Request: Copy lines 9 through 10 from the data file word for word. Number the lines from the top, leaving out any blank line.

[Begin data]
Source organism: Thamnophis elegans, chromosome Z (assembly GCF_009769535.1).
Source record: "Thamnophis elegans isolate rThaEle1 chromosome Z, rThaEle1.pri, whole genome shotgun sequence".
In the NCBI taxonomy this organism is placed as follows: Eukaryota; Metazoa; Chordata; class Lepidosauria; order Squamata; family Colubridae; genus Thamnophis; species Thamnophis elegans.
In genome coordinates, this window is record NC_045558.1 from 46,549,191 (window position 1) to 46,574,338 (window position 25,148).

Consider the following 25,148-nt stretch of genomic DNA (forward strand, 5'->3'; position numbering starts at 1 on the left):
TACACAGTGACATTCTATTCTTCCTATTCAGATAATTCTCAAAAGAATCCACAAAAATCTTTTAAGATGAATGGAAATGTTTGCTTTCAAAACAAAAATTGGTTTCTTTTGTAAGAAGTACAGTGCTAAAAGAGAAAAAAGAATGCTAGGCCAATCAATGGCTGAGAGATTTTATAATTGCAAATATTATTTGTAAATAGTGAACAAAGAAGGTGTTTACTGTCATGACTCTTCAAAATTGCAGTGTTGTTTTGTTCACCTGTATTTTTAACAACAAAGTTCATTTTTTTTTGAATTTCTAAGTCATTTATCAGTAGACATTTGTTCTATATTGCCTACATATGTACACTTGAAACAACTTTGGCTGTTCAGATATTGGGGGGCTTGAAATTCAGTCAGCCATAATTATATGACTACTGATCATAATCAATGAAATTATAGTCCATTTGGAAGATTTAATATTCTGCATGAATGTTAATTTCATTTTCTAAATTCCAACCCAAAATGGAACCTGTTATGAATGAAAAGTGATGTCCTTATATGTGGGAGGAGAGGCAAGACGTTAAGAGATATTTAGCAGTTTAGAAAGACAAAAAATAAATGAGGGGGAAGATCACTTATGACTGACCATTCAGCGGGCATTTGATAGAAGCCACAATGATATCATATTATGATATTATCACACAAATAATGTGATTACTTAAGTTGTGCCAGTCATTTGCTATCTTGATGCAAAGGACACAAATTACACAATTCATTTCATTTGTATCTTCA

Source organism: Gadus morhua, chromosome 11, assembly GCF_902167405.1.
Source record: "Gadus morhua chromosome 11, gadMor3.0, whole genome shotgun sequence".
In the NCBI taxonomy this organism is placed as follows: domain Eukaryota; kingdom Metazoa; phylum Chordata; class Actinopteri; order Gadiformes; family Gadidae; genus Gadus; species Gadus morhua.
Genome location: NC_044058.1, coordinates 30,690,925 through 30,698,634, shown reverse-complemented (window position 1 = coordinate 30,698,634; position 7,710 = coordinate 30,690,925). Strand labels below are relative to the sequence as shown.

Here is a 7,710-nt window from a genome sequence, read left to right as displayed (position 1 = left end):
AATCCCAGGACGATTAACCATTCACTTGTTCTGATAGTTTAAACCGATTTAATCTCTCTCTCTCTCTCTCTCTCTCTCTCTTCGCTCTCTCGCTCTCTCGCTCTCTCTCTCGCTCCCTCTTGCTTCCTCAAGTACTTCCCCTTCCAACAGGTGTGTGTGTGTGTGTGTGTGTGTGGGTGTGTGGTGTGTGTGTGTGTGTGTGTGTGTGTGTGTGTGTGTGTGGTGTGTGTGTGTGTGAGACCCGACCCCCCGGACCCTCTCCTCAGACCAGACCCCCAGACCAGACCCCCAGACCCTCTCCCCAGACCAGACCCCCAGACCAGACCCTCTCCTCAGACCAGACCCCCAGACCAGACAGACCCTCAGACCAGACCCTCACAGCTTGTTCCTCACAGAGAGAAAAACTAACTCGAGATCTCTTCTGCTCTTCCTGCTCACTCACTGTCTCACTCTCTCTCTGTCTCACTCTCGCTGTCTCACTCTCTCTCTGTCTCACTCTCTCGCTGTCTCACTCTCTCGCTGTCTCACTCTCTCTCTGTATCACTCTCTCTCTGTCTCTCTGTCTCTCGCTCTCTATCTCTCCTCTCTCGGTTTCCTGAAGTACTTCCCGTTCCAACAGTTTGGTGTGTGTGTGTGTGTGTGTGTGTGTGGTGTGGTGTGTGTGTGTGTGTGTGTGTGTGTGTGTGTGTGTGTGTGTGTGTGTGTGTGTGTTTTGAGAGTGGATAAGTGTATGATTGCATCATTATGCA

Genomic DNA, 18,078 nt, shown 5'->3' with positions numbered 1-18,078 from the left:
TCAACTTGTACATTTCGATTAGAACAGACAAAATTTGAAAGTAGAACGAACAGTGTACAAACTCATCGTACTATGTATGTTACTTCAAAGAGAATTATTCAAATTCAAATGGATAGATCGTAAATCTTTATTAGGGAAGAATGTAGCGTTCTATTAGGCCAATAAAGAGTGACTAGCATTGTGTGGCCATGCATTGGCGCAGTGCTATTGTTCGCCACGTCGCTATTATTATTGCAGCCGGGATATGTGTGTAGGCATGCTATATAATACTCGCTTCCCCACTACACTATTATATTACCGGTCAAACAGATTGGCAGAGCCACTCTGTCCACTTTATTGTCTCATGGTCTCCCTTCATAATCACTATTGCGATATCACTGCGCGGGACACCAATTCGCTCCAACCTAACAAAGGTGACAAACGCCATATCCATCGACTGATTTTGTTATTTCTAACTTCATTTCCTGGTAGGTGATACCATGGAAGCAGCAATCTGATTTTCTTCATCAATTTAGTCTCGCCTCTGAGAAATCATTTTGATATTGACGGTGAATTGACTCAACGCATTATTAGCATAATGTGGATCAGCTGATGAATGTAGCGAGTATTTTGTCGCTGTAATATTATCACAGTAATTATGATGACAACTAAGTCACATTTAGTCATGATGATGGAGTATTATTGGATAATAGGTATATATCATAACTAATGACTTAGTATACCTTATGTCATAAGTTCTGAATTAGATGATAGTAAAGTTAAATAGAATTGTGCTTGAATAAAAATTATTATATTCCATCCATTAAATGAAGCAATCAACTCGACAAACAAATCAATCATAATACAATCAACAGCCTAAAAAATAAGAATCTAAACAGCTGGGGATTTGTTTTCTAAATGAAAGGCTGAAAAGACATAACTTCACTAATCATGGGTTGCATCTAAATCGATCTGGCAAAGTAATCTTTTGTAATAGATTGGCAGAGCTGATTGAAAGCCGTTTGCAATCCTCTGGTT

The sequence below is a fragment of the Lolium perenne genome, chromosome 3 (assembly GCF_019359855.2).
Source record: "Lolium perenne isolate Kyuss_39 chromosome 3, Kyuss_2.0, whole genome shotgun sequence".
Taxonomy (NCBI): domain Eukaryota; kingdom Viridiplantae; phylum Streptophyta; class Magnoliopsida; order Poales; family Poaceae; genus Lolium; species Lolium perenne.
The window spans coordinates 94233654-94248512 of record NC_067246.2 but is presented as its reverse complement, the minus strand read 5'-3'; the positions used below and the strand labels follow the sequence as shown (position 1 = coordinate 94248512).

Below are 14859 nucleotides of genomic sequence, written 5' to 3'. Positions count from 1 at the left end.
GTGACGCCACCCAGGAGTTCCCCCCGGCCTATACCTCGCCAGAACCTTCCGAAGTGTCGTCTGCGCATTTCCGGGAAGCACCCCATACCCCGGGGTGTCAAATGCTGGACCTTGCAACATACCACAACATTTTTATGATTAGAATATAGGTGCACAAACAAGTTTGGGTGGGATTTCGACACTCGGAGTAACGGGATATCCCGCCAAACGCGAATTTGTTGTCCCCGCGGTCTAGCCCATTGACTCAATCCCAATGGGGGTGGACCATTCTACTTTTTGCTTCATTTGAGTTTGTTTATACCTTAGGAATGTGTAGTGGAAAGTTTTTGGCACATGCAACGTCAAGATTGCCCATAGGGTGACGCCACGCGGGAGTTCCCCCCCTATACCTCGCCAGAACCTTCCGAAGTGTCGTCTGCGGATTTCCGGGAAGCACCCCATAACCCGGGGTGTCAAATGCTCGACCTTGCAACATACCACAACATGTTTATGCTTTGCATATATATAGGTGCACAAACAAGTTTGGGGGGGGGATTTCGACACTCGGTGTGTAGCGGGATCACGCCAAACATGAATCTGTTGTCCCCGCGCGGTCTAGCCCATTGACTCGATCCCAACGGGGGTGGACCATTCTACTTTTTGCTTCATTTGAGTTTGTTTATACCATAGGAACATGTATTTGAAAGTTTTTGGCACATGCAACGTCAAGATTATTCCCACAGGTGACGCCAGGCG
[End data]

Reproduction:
In the NCBI taxonomy this organism is placed as follows: domain Eukaryota; kingdom Metazoa; phylum Chordata; class Actinopteri; order Gadiformes; family Gadidae; genus Gadus; species Gadus morhua.
Genome location: NC_044058.1, coordinates 30,690,925 through 30,698,634, shown reverse-complemented (window position 1 = coordinate 30,698,634; position 7,710 = coordinate 30,690,925). Strand labels below are relative to the sequence as shown.